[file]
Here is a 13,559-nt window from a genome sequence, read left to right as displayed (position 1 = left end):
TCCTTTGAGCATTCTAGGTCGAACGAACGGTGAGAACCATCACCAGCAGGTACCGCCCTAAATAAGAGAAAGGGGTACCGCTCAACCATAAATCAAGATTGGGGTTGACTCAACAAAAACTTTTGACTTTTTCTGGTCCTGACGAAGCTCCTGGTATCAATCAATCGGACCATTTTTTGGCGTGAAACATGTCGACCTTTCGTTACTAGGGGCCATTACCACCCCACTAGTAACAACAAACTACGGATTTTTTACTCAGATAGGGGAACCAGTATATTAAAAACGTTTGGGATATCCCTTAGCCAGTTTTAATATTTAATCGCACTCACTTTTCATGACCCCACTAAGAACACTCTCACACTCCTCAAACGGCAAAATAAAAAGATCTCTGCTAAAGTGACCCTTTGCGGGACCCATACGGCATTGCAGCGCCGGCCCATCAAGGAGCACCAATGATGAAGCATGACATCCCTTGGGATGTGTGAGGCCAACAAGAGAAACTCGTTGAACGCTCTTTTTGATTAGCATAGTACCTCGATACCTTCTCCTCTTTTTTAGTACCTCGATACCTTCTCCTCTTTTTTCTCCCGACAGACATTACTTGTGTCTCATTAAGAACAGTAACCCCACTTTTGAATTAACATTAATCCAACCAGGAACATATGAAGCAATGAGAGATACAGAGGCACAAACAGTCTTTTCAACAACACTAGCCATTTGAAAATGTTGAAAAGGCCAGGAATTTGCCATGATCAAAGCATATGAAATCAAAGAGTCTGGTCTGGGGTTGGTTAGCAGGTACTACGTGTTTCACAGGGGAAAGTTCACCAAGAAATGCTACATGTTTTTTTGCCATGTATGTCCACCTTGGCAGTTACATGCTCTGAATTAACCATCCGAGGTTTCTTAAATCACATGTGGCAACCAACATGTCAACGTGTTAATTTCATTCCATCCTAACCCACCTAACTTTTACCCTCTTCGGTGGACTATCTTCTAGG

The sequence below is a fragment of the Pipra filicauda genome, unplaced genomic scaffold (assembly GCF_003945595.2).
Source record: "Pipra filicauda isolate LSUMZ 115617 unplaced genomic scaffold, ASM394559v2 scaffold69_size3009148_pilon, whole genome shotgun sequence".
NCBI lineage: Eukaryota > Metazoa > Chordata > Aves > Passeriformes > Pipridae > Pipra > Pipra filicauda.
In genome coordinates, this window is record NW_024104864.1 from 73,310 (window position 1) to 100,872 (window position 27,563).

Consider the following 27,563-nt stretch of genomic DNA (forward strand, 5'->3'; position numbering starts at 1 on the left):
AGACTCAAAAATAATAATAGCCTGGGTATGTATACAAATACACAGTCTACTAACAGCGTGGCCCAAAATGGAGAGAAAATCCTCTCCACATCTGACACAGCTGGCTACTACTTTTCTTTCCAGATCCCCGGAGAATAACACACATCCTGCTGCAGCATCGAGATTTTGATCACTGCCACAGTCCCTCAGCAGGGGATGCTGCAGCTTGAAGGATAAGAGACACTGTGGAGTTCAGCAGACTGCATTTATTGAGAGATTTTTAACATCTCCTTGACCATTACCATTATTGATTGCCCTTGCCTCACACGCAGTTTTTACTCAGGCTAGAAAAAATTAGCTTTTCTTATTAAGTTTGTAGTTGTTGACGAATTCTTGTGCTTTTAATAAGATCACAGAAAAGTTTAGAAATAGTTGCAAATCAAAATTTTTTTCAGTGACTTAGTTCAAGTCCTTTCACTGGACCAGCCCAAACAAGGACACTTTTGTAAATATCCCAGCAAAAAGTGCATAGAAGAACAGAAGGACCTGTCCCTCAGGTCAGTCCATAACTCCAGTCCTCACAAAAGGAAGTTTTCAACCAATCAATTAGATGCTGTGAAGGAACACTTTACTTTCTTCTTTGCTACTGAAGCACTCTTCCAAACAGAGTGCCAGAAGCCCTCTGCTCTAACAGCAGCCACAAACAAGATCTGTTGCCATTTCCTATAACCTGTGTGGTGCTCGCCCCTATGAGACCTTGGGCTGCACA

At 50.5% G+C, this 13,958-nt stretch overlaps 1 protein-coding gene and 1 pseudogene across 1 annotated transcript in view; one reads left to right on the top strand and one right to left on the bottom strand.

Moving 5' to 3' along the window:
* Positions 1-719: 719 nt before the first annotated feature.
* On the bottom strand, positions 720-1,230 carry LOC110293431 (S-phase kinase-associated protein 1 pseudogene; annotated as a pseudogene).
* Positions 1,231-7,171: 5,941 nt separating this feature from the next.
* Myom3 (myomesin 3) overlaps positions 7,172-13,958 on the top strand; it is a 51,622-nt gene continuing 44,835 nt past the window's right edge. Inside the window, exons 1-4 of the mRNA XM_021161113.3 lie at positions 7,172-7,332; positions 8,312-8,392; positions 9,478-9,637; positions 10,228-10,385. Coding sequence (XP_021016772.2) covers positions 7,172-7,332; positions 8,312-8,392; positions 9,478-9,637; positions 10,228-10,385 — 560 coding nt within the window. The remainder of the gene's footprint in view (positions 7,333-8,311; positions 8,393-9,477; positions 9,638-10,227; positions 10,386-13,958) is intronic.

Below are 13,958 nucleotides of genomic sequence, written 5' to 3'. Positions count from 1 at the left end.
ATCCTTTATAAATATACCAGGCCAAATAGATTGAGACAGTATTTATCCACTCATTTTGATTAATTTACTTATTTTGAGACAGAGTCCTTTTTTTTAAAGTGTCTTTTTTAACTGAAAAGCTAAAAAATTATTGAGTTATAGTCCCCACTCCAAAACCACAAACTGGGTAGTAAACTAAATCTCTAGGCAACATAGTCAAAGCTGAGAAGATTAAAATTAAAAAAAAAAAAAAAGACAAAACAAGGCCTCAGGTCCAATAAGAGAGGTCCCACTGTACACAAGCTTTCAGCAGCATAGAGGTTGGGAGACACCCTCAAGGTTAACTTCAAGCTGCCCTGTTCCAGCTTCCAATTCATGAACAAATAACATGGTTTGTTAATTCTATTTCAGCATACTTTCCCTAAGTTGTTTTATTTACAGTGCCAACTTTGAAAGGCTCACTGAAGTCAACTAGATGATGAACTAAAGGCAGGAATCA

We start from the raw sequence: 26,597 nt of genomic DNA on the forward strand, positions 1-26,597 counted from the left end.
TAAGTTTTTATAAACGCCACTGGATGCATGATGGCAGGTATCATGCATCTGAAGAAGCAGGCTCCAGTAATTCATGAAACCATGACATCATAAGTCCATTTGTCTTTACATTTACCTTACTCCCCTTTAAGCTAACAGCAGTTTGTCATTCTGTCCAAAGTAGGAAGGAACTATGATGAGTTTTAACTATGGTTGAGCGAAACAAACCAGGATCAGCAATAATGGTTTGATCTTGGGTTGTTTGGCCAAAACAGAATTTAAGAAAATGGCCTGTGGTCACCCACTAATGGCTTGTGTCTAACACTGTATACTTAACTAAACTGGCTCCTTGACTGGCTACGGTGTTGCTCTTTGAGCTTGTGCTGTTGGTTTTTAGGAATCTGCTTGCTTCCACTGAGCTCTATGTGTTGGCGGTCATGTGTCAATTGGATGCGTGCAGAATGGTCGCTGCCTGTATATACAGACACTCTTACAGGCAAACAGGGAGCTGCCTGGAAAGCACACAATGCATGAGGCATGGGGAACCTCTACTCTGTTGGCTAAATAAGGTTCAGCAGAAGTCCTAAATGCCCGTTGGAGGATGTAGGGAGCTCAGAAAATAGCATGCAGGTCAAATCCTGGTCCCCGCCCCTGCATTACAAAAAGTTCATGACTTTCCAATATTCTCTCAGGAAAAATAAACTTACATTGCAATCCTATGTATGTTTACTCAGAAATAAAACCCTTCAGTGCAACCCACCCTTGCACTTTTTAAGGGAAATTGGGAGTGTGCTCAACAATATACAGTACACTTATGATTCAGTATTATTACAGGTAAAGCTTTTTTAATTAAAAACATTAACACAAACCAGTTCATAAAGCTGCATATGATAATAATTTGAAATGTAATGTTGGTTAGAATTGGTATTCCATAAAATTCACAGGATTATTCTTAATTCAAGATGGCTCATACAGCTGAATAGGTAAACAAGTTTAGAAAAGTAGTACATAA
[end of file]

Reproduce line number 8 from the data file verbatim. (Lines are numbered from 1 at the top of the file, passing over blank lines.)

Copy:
AGACTCAAAAATAATAATAGCCTGGGTATGTATACAAATACACAGTCTACTAACAGCGTGGCCCAAAATGGAGAGAAAATCCTCTCCACATCTGACACAGCTGGCTACTACTTTTCTTTCCAGATCCCCGGAGAATAACACACATCCTGCTGCAGCATCGAGATTTTGATCACTGCCACAGTCCCTCAGCAGGGGATGCTGCAGCTTGAAGGATAAGAGACACTGTGGAGTTCAGCAGACTGCATTTATTGAGAGATTTTTAACATCTCCTTGACCATTACCATTATTGATTGCCCTTGCCTCACACGCAGTTTTTACTCAGGCTAGAAAAAATTAGCTTTTCTTATTAAGTTTGTAGTTGTTGACGAATTCTTGTGCTTTTAATAAGATCACAGAAAAGTTTAGAAATAGTTGCAAATCAAAATTTTTTTCAGTGACTTAGTTCAAGTCCTTTCACTGGACCAGCCCAAACAAGGACACTTTTGTAAATATCCCAGCAAAAAGTGCATAGAAGAACAGAAGGACCTGTCCCTCAGGTCAGTCCATAACTCCAGTCCTCACAAAAGGAAGTTTTCAACCAATCAATTAGATGCTGTGAAGGAACACTTTACTTTCTTCTTTGCTACTGAAGCACTCTTCCAAACAGAGTGCCAGAAGCCCTCTGCTCTAACAGCAGCCACAAACAAGATCTGTTGCCATTTCCTATAACCTGTGTGGTGCTCGCCCCTATGAGACCTTGGGCTGCACA